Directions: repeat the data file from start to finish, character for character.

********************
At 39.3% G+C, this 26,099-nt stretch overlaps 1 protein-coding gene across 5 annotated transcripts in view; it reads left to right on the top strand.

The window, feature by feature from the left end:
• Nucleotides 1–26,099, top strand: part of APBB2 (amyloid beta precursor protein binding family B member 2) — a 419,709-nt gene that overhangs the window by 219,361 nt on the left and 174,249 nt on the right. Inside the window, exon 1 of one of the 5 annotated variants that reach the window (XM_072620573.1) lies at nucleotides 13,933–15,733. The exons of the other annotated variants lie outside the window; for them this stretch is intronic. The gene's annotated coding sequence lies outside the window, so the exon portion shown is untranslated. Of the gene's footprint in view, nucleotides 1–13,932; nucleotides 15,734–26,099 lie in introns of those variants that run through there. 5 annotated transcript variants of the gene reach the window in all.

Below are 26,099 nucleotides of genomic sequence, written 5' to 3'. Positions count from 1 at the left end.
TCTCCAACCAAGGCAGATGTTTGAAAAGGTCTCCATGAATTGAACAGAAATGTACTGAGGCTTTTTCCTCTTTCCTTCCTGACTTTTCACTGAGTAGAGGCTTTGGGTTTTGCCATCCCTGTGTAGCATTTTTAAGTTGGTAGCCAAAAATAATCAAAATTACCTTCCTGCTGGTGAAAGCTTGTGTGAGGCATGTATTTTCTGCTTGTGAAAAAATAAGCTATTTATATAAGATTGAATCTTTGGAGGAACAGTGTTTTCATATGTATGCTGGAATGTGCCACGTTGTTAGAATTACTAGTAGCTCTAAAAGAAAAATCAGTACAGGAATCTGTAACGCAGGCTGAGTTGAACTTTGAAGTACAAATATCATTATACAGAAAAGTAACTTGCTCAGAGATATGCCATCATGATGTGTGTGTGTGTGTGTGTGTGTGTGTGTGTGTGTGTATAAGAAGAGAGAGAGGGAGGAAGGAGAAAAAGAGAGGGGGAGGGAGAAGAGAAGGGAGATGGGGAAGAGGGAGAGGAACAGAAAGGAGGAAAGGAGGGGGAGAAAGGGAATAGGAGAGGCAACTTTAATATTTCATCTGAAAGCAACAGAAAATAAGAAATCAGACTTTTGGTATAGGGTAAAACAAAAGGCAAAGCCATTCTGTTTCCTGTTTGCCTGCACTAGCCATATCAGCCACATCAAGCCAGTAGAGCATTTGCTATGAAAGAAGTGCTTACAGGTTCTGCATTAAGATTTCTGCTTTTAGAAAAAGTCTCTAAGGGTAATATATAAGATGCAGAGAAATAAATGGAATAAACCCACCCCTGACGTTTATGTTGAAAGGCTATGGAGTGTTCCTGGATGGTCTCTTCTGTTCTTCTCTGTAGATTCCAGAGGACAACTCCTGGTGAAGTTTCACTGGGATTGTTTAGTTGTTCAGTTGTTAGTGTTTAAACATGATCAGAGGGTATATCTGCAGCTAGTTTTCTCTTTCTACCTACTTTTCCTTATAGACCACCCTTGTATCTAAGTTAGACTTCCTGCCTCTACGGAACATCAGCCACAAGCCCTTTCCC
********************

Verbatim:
At 39.3% G+C, this 26,099-nt stretch overlaps 1 protein-coding gene across 5 annotated transcripts in view; it reads left to right on the top strand.

The window, feature by feature from the left end:
• Nucleotides 1–26,099, top strand: part of APBB2 (amyloid beta precursor protein binding family B member 2) — a 419,709-nt gene that overhangs the window by 219,361 nt on the left and 174,249 nt on the right. Inside the window, exon 1 of one of the 5 annotated variants that reach the window (XM_072620573.1) lies at nucleotides 13,933–15,733. The exons of the other annotated variants lie outside the window; for them this stretch is intronic. The gene's annotated coding sequence lies outside the window, so the exon portion shown is untranslated. Of the gene's footprint in view, nucleotides 1–13,932; nucleotides 15,734–26,099 lie in introns of those variants that run through there. 5 annotated transcript variants of the gene reach the window in all.

Below are 26,099 nucleotides of genomic sequence, written 5' to 3'. Positions count from 1 at the left end.
TCTCCAACCAAGGCAGATGTTTGAAAAGGTCTCCATGAATTGAACAGAAATGTACTGAGGCTTTTTCCTCTTTCCTTCCTGACTTTTCACTGAGTAGAGGCTTTGGGTTTTGCCATCCCTGTGTAGCATTTTTAAGTTGGTAGCCAAAAATAATCAAAATTACCTTCCTGCTGGTGAAAGCTTGTGTGAGGCATGTATTTTCTGCTTGTGAAAAAATAAGCTATTTATATAAGATTGAATCTTTGGAGGAACAGTGTTTTCATATGTATGCTGGAATGTGCCACGTTGTTAGAATTACTAGTAGCTCTAAAAGAAAAATCAGTACAGGAATCTGTAACGCAGGCTGAGTTGAACTTTGAAGTACAAATATCATTATACAGAAAAGTAACTTGCTCAGAGATATGCCATCATGATGTGTGTGTGTGTGTGTGTGTGTGTGTGTGTGTGTGTATAAGAAGAGAGAGAGGGAGGAAGGAGAAAAAGAGAGGGGGAGGGAGAAGAGAAGGGAGATGGGGAAGAGGGAGAGGAACAGAAAGGAGGAAAGGAGGGGGAGAAAGGGAATAGGAGAGGCAACTTTAATATTTCATCTGAAAGCAACAGAAAATAAGAAATCAGACTTTTGGTATAGGGTAAAACAAAAGGCAAAGCCATTCTGTTTCCTGTTTGCCTGCACTAGCCATATCAGCCACATCAAGCCAGTAGAGCATTTGCTATGAAAGAAGTGCTTACAGGTTCTGCATTAAGATTTCTGCTTTTAGAAAAAGTCTCTAAGGGTAATATATAAGATGCAGAGAAATAAATGGAATAAACCCACCCCTGACGTTTATGTTGAAAGGCTATGGAGTGTTCCTGGATGGTCTCTTCTGTTCTTCTCTGTAGATTCCAGAGGACAACTCCTGGTGAAGTTTCACTGGGATTGTTTAGTTGTTCAGTTGTTAGTGTTTAAACATGATCAGAGGGTATATCTGCAGCTAGTTTTCTCTTTCTACCTACTTTTCCTTATAGACCACCCTTGTATCTAAGTTAGACTTCCTGCCTCTACGGAACATCAGCCACAAGCCCTTTCCC